She opened it up.
It was an invitation to skate for his world-famous Birdhouse brand.
“I told my mom at that point, I was like, 'Mom, my life just changed',” she said to the Olympic Channel Podcast.
The 2018 European street skateboarding champion joined us for an in-depth interview.
Here are a few of the key takeaways…
Candy Jacobs on joining skateboarding legend Tony Hawk
The life of a pro skater seems like one of complete bliss.
Eat. Skate. Sleep. Repeat.
In reality, the lifestyle brings with it certain financial implications, meaning one bad fall could seriously affect your earnings.
This big deal for Candy Jacobs with Tony Hawk’s skate brand Birdhouse has come at the end of a lot of setbacks.
“I'm super thankful just to get an opportunity at this point in my career to ride for a brand like that… such a legit brand.”
Candy Jacobs on the price of following your dreams
The 30-year-old has seen her friends settle down to buy houses and get married.
Jacobs has sacrificed a lot in order to follow her passion for skating.
“I had the fear of being left behind or become really lonely… there's definitely still moments that I feel like, ‘who am I?’
“I'm 30 years old. Maybe I should be thinking about kids… but my mind is just obsessed with skateboarding all the time.
“I can't think about anything else. So, I think this is what I should be doing.”
Candy Jacobs skateboarding at the Olympics
Jacobs isn’t officially qualified for the Olympics, but it would be a big surprise if she wasn’t there, representing The Netherlands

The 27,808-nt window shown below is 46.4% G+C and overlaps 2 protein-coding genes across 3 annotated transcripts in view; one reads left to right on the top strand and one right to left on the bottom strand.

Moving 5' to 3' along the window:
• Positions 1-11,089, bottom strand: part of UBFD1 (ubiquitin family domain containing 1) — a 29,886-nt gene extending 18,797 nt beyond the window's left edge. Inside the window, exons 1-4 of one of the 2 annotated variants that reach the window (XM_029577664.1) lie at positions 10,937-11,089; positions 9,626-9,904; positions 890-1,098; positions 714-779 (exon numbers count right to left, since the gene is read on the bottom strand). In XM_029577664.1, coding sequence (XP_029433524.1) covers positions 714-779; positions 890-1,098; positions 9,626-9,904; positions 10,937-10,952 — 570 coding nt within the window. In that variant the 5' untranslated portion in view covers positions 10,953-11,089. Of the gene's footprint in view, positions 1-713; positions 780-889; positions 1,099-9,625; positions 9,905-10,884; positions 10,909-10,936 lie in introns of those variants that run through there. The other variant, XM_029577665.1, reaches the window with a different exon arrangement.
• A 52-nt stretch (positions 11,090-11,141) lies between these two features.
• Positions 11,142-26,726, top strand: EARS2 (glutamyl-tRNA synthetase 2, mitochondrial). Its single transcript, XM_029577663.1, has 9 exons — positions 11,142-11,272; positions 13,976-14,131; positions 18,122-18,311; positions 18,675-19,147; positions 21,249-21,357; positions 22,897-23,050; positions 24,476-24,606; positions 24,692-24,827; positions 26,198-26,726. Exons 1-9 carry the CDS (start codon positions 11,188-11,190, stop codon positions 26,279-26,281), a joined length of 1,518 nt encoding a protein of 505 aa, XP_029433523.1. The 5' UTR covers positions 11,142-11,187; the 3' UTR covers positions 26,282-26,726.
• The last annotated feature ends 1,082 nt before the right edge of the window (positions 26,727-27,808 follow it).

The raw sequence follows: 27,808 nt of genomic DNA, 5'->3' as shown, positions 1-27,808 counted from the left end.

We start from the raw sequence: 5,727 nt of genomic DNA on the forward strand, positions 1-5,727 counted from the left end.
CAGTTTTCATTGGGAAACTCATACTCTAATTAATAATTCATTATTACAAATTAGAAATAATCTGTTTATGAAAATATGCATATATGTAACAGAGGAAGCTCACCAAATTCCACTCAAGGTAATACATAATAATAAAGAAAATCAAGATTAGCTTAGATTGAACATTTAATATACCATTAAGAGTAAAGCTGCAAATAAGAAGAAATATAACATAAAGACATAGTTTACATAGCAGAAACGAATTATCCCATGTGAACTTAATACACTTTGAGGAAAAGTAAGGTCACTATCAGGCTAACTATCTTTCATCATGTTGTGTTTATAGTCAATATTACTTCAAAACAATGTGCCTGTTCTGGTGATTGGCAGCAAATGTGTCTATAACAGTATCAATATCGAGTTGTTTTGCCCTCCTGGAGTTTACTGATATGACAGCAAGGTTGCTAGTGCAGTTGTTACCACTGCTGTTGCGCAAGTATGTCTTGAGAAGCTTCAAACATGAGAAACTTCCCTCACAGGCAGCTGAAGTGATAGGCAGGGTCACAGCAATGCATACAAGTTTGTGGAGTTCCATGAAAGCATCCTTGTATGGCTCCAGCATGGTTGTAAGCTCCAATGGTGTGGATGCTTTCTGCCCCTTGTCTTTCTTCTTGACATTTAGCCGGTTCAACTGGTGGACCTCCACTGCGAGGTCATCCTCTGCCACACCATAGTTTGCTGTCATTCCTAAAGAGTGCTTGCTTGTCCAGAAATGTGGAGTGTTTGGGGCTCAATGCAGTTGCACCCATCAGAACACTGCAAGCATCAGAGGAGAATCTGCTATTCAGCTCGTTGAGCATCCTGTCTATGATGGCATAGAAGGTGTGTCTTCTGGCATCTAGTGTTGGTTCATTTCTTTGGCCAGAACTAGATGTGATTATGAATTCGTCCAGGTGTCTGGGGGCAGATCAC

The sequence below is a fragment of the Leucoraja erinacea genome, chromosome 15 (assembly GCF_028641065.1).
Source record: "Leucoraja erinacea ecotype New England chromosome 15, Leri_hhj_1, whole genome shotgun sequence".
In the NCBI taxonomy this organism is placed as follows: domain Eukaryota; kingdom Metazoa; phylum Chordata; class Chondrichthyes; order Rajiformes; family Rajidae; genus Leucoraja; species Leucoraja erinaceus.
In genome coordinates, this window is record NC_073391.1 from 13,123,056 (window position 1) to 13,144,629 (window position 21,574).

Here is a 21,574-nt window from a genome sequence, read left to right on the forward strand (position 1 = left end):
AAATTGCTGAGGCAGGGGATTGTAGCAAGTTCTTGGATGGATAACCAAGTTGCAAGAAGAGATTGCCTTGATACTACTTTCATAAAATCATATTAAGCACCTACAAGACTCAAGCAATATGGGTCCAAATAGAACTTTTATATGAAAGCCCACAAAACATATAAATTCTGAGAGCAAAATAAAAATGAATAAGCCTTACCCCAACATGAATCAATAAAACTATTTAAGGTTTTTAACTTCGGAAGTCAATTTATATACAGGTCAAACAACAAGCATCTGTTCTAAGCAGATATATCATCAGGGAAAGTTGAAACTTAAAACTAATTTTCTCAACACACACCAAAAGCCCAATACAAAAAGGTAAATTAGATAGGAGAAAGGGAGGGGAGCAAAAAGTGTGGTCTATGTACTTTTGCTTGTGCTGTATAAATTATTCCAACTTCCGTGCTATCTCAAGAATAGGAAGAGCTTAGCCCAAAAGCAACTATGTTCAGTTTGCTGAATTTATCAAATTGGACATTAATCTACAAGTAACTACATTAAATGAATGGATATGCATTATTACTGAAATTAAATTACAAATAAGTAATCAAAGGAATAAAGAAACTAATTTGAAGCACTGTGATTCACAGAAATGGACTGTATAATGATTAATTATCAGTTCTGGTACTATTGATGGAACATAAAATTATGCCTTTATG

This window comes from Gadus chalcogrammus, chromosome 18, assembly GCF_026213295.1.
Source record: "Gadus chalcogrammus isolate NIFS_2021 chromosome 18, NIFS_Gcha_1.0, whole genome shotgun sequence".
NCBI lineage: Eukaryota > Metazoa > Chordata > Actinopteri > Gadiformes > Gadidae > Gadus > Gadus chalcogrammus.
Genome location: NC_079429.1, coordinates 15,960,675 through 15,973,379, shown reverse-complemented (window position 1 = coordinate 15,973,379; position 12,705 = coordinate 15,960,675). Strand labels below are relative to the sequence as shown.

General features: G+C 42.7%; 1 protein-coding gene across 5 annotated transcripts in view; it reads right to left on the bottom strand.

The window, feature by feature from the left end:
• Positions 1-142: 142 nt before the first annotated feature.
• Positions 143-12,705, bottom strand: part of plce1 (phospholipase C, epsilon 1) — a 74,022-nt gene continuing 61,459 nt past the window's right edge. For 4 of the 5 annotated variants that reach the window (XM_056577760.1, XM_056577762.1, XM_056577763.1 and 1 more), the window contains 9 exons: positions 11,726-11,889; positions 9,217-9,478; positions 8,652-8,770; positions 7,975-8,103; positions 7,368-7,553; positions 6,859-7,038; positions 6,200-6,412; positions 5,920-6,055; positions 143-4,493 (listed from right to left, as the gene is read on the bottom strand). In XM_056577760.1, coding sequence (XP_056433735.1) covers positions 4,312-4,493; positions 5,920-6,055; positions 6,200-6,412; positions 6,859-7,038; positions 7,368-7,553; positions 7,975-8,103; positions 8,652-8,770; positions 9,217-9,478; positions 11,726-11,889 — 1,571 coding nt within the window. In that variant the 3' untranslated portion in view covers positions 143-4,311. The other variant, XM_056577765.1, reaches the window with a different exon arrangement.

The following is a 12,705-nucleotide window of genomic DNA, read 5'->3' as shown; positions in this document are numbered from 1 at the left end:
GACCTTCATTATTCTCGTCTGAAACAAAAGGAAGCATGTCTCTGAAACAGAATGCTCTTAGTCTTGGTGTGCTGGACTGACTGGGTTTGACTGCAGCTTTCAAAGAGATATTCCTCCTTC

She is currently nursing herself back to full health after some knee problems.
After she’s achieved her dream of competing at the Tokyo 2020 Games in 2021, Candy is looking forward to hitting the streets to shoot some video.
"It feels like a constant hustle because the Olympics is still coming.
“[Street skating is a] different kind of hustle, but… skating is a fun hustle. It's always been this rad… skateboarding's rad, honestly!”
Candy Jacobs on finding her calling
As a youngster, Candy Jacobs found it hard to locate a sport that she really connected to deeply.
Then, aged 13, her mother dropped her off at a local skate park.
She loved it.
“I got on my skateboard and it was like lightning struck
“[I thought], ‘OK, this is it.'
“I didn't really have talent, but I had a lot of persistence.”
Candy Jacobs on comparisons on Instagram
With injuries and the coronavirus pandemic, the temptation to spend a lot of time watching skate videos on social media is quite high.
It’s not always the healthiest of options for optimum mental health.
“Sometimes it drives me crazy.
“Sometimes I just have to not be on Instagram for a week… I'm really I'm pretty hard on myself.
“I always want to be the best version of me [and] be the best skater.
“But Instagram makes it really hard because you always compare… so sometimes you have to block it for a minute.”